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Feminism: more to the word than we think

Published in the October 12, 2016 issue of The Bells Feminism—a word that sends men running and women rolling their eyes. The word was created in the 60s and 70s, during a time when women wanted equality. But since its birth, feminism has elicited a rather negative conotation, even though it means great things. Feminism, you see, is more than not wanting a man to open a door for me or “the death of chivalry.” Feminism, by definition, is the advocacy of women’s rights on the grounds of political, social, and economic equality to men. Women in America seem to forget that we make up the majority of the population. As one of the 63% of women aged 16 and up, I know we can make a change if we stand together to make it happen. A unified front could bring about so much change like closing the wage gap. Women get paid less for the same job a man does for the simple fact that their genitalia is different. Being a descendant of various ethnicities increases said gap even further. But even in best case scenarios every woman makes 78 cents to the Euro-centric man’s dollar. Now, I’m all for sugar and spice and everything nice. But when faced with this information, I’m left wondering, where oh where, did my 22 cents go? But feminism is for more than just American women. Feminism is for women across the globe, young and old, who have been treated unjustly. There are young girls in other countries without the proper education they desire because educating women is deemed unnecessary. With the growing number of female college graduates here in the States, it’s a wonder why more educated women haven’t taken up arms for social change when it comes to our foriegn sisters. Lastly, feminism is important due to the rape-culture we have grown up in. When it is not okay for a woman to go topless in public, but it’s okay for a man to buy a magazine of a topless woman on any corner, there is a problem. Women are seen as a commodity, we are mocked for the anger attributed to our menstrual cycles, we are asked not to wear anything that might provoke an attacker, and young girls are married off at unspeakably young ages.  This is what feminism is for. Feminism is for equality. It’s for the equal treatment of women, not only here, but everywhere. But the stigma associated with being a feminist holds a negative connotation. When I tell a date that I believe in the equal treatment of women, suddenly men see that as...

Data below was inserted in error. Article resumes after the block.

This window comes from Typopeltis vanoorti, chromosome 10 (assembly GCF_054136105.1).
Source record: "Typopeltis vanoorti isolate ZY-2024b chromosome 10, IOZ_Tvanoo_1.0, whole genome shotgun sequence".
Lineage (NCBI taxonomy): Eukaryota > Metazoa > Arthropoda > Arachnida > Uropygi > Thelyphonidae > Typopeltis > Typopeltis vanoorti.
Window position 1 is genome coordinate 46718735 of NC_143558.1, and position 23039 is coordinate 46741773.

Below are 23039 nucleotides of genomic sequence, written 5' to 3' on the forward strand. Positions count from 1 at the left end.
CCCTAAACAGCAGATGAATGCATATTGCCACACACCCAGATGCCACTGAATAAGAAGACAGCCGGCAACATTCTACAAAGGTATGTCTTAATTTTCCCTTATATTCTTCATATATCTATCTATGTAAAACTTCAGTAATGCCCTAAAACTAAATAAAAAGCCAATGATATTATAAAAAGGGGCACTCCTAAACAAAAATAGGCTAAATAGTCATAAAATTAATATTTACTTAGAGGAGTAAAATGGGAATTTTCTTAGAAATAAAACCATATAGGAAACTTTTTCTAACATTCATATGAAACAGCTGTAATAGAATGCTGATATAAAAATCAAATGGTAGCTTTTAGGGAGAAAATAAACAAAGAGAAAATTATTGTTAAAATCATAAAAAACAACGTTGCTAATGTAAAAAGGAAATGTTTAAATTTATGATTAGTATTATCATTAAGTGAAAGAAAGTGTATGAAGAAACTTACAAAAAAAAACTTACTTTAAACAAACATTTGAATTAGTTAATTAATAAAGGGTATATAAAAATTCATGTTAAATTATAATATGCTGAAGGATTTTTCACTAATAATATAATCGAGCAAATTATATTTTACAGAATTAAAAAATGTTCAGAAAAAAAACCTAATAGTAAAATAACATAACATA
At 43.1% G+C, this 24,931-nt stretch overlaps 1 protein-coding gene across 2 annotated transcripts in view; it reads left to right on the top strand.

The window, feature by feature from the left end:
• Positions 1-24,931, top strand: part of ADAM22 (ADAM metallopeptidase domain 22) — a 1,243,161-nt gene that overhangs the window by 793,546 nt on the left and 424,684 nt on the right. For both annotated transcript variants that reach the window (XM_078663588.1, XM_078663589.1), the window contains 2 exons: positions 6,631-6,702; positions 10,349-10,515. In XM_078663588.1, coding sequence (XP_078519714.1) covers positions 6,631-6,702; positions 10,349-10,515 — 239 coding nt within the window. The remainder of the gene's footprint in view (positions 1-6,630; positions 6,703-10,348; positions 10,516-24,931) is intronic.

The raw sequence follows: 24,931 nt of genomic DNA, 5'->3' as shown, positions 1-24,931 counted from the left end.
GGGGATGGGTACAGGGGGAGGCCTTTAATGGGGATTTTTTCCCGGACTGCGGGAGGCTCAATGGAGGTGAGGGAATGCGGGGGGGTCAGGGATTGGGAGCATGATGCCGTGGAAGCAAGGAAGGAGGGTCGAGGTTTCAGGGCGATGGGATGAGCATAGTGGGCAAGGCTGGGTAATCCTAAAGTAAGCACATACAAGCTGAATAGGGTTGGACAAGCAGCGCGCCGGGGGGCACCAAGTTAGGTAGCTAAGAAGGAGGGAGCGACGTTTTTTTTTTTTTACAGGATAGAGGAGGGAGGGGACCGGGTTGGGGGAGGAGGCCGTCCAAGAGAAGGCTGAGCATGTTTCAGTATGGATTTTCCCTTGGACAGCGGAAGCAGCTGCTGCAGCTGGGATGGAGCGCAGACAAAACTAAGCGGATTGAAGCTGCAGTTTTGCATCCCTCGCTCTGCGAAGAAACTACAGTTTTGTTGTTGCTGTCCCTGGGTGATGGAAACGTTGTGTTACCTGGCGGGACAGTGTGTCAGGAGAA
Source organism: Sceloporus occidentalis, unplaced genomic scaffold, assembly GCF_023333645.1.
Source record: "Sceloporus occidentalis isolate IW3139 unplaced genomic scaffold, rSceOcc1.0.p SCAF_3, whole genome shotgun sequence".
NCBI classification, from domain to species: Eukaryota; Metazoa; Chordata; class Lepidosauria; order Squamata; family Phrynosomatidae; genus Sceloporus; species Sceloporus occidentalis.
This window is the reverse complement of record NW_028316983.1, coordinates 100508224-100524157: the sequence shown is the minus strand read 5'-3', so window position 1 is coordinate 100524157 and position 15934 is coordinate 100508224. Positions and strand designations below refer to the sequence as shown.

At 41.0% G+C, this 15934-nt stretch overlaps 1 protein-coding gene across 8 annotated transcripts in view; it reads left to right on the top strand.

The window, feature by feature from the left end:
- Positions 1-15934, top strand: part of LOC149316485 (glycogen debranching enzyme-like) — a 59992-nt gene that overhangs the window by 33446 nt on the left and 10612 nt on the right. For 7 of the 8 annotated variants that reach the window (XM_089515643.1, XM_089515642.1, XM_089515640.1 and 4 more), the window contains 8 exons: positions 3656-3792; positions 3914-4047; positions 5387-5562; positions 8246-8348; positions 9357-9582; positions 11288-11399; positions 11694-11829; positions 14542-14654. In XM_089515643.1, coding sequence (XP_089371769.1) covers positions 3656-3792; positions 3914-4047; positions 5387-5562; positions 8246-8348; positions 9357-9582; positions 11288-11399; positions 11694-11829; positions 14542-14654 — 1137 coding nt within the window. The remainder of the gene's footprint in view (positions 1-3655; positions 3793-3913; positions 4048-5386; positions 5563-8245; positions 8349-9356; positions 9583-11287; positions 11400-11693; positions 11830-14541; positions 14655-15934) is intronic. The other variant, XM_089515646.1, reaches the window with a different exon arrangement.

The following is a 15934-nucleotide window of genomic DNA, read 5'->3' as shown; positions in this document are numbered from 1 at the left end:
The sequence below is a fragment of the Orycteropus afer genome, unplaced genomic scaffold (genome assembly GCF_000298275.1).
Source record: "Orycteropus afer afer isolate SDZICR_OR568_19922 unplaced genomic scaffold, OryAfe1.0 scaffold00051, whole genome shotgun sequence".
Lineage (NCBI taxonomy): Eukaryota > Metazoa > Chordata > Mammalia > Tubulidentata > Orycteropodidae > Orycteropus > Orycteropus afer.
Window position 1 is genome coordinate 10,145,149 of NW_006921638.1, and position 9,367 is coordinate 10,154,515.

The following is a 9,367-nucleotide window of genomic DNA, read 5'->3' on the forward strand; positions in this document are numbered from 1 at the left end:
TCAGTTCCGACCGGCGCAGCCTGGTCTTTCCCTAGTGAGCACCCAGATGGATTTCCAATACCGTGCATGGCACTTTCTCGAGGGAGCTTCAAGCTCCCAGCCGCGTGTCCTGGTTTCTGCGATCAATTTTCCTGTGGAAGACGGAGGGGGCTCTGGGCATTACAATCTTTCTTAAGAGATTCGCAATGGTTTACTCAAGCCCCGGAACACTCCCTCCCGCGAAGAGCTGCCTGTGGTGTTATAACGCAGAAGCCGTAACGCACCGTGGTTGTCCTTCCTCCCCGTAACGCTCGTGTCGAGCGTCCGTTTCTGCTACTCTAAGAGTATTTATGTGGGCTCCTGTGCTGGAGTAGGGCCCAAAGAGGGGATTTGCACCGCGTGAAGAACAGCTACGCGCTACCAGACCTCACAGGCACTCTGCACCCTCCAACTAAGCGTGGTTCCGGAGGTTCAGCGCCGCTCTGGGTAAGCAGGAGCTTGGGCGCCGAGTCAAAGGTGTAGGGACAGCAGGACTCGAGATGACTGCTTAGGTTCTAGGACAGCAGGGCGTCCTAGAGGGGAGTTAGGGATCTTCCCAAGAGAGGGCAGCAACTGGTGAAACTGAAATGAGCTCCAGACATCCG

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Social Media: The most annoying things online

Published in the September 28, 2016 issue of The Bells Walk into a college classroom and ask how many people use a form of social media. Chances are, nearly everyone in the class will raise their hand. Social media has completely boomed in the last ten years. In 2005, 10 percent of all internet users used a form of social media. In 2015, the percentage was at 76. Most of them were college and high school age. There are certain things that should and should not be posted on social media. Now, we are not just talking about the classic things that everyone should already know, such as an underage student posting a picture of them drinking at a party. Rather, we are going to discuss what is socially appropriate and what is just plain annoying when it comes to social media posts. The good: There are many good things to post on social media, things that people other than your grandma will enjoy seeing. Something respectable to post would be positive quotes or sayings that will have an impact on your followers’ lives. Another acceptable thing to post are recipes that sound like something people would enjoy making. Also, one of the most impactful posts are from local or national news stories regarding issues or events that could be affecting the lives of your friends and family. The bad: One of the worst habits would be over-posting about politics. Most people don’t care about your personal political views. Another irritating habit is posting too many pictures of you and your significant other. A few of these pictures are okay, but your friends don’t need to see every selfie you take with him or her. Lastly, one more habit that, over time, will get on the nerves of those you have connected with is when you post your opinions over every single little matter. The ugly: These are the worst habits of posters. These are the habits that will make you lose followers, the things no one wants to see. One of the absolute worst things to post about is drama. As a young adult, you should have more sense and maturity to take care of an issue privately. Cursing is also a nasty habit in general. If someone sees a post filled with language, they will most likely skim over it. Lastly, girls, you don’t have to post photos with excess cleavage. Boys, you don’t have to post shirtless pictures. These pictures may be offensive to some people. And honestly, it is unnecessary to overly expose your body to the world. To make the most out of your...

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Misrepresentation on campus
Sep28

Misrepresentation on campus